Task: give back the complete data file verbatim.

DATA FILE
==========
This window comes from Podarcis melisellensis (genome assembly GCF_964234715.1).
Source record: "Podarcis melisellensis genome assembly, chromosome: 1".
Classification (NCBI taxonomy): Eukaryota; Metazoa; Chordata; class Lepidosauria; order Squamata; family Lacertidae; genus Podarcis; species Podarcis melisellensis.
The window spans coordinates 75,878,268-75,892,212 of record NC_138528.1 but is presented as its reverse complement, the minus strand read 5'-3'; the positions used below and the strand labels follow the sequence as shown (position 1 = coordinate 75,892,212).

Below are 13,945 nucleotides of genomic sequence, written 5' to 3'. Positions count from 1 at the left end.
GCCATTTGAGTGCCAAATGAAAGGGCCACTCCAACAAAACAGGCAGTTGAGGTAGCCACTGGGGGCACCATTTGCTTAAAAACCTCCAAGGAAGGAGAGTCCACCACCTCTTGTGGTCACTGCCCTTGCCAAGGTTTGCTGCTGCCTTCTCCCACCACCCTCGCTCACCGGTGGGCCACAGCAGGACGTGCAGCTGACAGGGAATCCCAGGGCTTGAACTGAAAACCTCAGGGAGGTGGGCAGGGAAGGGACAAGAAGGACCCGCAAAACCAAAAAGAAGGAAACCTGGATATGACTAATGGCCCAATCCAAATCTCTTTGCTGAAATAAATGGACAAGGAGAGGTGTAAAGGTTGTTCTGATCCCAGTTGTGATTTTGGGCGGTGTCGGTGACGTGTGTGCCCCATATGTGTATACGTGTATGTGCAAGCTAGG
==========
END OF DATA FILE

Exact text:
This window comes from Podarcis melisellensis (genome assembly GCF_964234715.1).
Source record: "Podarcis melisellensis genome assembly, chromosome: 1".
Classification (NCBI taxonomy): Eukaryota; Metazoa; Chordata; class Lepidosauria; order Squamata; family Lacertidae; genus Podarcis; species Podarcis melisellensis.
The window spans coordinates 75,878,268-75,892,212 of record NC_138528.1 but is presented as its reverse complement, the minus strand read 5'-3'; the positions used below and the strand labels follow the sequence as shown (position 1 = coordinate 75,892,212).

Below are 13,945 nucleotides of genomic sequence, written 5' to 3'. Positions count from 1 at the left end.
GCCATTTGAGTGCCAAATGAAAGGGCCACTCCAACAAAACAGGCAGTTGAGGTAGCCACTGGGGGCACCATTTGCTTAAAAACCTCCAAGGAAGGAGAGTCCACCACCTCTTGTGGTCACTGCCCTTGCCAAGGTTTGCTGCTGCCTTCTCCCACCACCCTCGCTCACCGGTGGGCCACAGCAGGACGTGCAGCTGACAGGGAATCCCAGGGCTTGAACTGAAAACCTCAGGGAGGTGGGCAGGGAAGGGACAAGAAGGACCCGCAAAACCAAAAAGAAGGAAACCTGGATATGACTAATGGCCCAATCCAAATCTCTTTGCTGAAATAAATGGACAAGGAGAGGTGTAAAGGTTGTTCTGATCCCAGTTGTGATTTTGGGCGGTGTCGGTGACGTGTGTGCCCCATATGTGTATACGTGTATGTGCAAGCTAGG